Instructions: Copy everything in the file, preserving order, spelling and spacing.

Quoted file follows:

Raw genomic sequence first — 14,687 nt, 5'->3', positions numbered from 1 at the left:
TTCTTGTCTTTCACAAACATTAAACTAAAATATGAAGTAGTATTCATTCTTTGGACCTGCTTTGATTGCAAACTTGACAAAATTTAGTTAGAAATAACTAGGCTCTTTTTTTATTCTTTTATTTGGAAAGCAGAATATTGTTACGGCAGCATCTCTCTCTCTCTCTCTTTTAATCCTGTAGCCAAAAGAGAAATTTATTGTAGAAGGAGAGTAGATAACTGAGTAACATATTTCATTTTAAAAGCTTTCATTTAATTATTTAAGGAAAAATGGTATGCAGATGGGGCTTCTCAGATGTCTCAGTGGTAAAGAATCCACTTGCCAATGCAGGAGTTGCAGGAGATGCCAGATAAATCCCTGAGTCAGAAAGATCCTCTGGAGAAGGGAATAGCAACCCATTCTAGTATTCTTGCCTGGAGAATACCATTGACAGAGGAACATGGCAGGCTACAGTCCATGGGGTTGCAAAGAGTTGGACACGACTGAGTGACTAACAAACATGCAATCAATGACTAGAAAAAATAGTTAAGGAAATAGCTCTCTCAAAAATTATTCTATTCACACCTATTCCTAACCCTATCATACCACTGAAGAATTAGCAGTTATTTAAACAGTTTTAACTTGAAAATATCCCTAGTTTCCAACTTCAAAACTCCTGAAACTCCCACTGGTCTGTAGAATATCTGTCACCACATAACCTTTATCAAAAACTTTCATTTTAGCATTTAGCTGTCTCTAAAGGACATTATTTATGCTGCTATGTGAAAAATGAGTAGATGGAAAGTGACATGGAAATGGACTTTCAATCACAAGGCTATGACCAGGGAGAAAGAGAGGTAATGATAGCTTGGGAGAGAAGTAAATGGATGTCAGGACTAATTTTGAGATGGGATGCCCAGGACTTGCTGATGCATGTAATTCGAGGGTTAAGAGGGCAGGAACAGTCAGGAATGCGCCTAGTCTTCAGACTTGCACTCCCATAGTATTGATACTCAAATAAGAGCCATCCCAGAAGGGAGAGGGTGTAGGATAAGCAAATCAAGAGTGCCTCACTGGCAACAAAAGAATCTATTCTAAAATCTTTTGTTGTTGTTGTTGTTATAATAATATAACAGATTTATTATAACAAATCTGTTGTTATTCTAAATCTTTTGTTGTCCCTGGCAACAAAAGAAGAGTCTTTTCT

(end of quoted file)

Raw genomic sequence first — 14,687 nt, 5'->3', positions numbered from 1 at the left:
TTCTTGTCTTTCACAAACATTAAACTAAAATATGAAGTAGTATTCATTCTTTGGACCTGCTTTGATTGCAAACTTGACAAAATTTAGTTAGAAATAACTAGGCTCTTTTTTTATTCTTTTATTTGGAAAGCAGAATATTGTTACGGCAGCATCTCTCTCTCTCTCTCTTTTAATCCTGTAGCCAAAAGAGAAATTTATTGTAGAAGGAGAGTAGATAACTGAGTAACATATTTCATTTTAAAAGCTTTCATTTAATTATTTAAGGAAAAATGGTATGCAGATGGGGCTTCTCAGATGTCTCAGTGGTAAAGAATCCACTTGCCAATGCAGGAGTTGCAGGAGATGCCAGATAAATCCCTGAGTCAGAAAGATCCTCTGGAGAAGGGAATAGCAACCCATTCTAGTATTCTTGCCTGGAGAATACCATTGACAGAGGAACATGGCAGGCTACAGTCCATGGGGTTGCAAAGAGTTGGACACGACTGAGTGACTAACAAACATGCAATCAATGACTAGAAAAAATAGTTAAGGAAATAGCTCTCTCAAAAATTATTCTATTCACACCTATTCCTAACCCTATCATACCACTGAAGAATTAGCAGTTATTTAAACAGTTTTAACTTGAAAATATCCCTAGTTTCCAACTTCAAAACTCCTGAAACTCCCACTGGTCTGTAGAATATCTGTCACCACATAACCTTTATCAAAAACTTTCATTTTAGCATTTAGCTGTCTCTAAAGGACATTATTTATGCTGCTATGTGAAAAATGAGTAGATGGAAAGTGACATGGAAATGGACTTTCAATCACAAGGCTATGACCAGGGAGAAAGAGAGGTAATGATAGCTTGGGAGAGAAGTAAATGGATGTCAGGACTAATTTTGAGATGGGATGCCCAGGACTTGCTGATGCATGTAATTCGAGGGTTAAGAGGGCAGGAACAGTCAGGAATGCGCCTAGTCTTCAGACTTGCACTCCCATAGTATTGATACTCAAATAAGAGCCATCCCAGAAGGGAGAGGGTGTAGGATAAGCAAATCAAGAGTGCCTCACTGGCAACAAAAGAATCTATTCTAAAATCTTTTGTTGTTGTTGTTGTTATAATAATATAACAGATTTATTATAACAAATCTGTTGTTATTCTAAATCTTTTGTTGTCCCTGGCAACAAAAGAAGAGTCTTTTCT